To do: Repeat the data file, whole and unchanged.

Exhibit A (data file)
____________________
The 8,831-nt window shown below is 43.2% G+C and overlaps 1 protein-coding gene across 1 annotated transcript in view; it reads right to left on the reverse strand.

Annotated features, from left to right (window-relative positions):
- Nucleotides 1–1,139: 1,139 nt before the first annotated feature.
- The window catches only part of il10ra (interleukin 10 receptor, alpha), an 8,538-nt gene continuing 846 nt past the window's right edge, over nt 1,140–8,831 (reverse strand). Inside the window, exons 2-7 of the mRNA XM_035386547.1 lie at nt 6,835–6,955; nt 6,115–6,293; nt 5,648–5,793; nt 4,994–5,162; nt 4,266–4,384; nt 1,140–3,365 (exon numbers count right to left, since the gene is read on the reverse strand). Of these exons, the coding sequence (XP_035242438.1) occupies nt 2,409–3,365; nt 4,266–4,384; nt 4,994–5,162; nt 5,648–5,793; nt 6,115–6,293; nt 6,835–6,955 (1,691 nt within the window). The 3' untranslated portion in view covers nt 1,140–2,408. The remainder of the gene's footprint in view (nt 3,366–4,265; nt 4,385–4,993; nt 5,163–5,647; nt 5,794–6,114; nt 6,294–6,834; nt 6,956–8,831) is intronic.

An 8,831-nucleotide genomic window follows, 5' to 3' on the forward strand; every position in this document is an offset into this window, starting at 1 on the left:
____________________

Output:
The 8,831-nt window shown below is 43.2% G+C and overlaps 1 protein-coding gene across 1 annotated transcript in view; it reads right to left on the reverse strand.

Annotated features, from left to right (window-relative positions):
- Nucleotides 1–1,139: 1,139 nt before the first annotated feature.
- The window catches only part of il10ra (interleukin 10 receptor, alpha), an 8,538-nt gene continuing 846 nt past the window's right edge, over nt 1,140–8,831 (reverse strand). Inside the window, exons 2-7 of the mRNA XM_035386547.1 lie at nt 6,835–6,955; nt 6,115–6,293; nt 5,648–5,793; nt 4,994–5,162; nt 4,266–4,384; nt 1,140–3,365 (exon numbers count right to left, since the gene is read on the reverse strand). Of these exons, the coding sequence (XP_035242438.1) occupies nt 2,409–3,365; nt 4,266–4,384; nt 4,994–5,162; nt 5,648–5,793; nt 6,115–6,293; nt 6,835–6,955 (1,691 nt within the window). The 3' untranslated portion in view covers nt 1,140–2,408. The remainder of the gene's footprint in view (nt 3,366–4,265; nt 4,385–4,993; nt 5,163–5,647; nt 5,794–6,114; nt 6,294–6,834; nt 6,956–8,831) is intronic.

An 8,831-nucleotide genomic window follows, 5' to 3' on the forward strand; every position in this document is an offset into this window, starting at 1 on the left: